SCREENED EARLY DE PALMA FILMS AT NY'S CINEMA 16 FILM SOCIETY
The Hollywood Reporter reported today that "Amos Vogel, creator of the influential Manhattan avant garde film club Cinema 16 and co-founder of the New York Film Festival, died Tuesday in his apartment off Washington Square Park. He was 91." At Cinema 16, Vogel, who has been called the ultimate cinephile, juxtaposed films the way filmmakers such as Eisenstein collided images. In the documentary named after his seminal book, Film As A Subversive Art (which can be viewed here), Vogel explained, "When I showed five or six films on the Cinema 16 program, they were always selected from the point of view how they would collide with each other in the minds of the audience. On one program there would always be an abstract film, a scientific film, an avant-garde film and a political documentary, because my intention at all times was to subvert audience expectations by showing such diverse and different films on one and the same program." Cinema 16 was founded in 1947 by Vogel and his wife, Marcia.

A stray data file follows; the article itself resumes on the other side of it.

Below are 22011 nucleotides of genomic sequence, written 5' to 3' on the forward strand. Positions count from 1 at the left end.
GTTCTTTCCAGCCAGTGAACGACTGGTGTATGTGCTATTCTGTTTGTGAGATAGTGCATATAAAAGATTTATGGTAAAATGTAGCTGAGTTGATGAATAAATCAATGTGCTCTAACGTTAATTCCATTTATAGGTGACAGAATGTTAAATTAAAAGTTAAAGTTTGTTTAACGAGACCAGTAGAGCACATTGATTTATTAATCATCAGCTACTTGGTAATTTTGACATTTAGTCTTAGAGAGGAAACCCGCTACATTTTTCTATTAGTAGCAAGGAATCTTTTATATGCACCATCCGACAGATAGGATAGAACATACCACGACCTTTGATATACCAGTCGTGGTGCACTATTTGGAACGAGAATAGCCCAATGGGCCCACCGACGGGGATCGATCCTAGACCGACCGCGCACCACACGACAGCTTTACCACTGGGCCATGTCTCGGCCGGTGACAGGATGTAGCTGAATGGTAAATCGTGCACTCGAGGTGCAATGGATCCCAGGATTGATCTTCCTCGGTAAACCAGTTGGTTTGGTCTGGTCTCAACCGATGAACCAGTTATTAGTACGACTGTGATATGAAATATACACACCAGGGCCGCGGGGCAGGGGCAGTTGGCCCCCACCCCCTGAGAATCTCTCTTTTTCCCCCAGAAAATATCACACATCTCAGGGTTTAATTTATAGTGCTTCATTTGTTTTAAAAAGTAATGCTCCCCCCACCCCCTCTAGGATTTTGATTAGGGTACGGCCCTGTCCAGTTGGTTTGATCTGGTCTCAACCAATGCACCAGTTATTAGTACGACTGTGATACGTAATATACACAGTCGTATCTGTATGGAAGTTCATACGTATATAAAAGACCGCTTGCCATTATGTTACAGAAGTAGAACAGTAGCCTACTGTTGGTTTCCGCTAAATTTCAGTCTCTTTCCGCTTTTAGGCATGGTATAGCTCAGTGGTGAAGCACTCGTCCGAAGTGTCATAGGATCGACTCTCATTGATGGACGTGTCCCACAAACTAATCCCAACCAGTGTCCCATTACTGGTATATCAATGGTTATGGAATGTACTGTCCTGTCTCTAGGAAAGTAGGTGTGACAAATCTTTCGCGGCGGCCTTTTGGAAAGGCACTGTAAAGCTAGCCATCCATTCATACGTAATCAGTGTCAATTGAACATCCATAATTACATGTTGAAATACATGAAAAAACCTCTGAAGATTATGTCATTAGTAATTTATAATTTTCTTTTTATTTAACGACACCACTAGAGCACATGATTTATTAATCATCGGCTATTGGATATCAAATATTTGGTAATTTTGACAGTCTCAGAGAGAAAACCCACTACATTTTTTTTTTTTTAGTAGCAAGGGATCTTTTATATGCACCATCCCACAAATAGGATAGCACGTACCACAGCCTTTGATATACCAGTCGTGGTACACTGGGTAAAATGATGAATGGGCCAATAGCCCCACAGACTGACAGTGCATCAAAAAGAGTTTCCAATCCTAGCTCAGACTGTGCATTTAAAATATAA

In the 2005 book A Critical Cinema 4: Interviews with Independent Filmmakers, Jim McBride (David Holzman's Diary) was asked by author Scott MacDonald if he used to go to Cinema 16. "I was a member for a couple of years, I think," said McBride. "When I was at NYU, Brian De Palma, who I knew from the neighborhood, was making these little 16mm movies and getting them shown at Cinema 16, which I thought was kind of amazing. I remember going to see Woton's Wake . We did see some interesting stuff at Cinema 16. Certainly Maya Deren, but I'm not sure what else. In those days, anything you could see was a plus."
The Hollywood Reporter article quotes Martin Scorsese: "If you’re looking for the origins of film culture in America, look no further than Amos Vogel. Amos opened the doors to every possibility in film viewing, film exhibiton, film curating and film appreciation. He was also unfailingly generous, encouraging and supportive of so many young filmmakers, including me when I was just starting to make my first pictures. No doubt about it — the man was a giant." In 1963, Vogel founded the New York Film Festival with Richard Roud.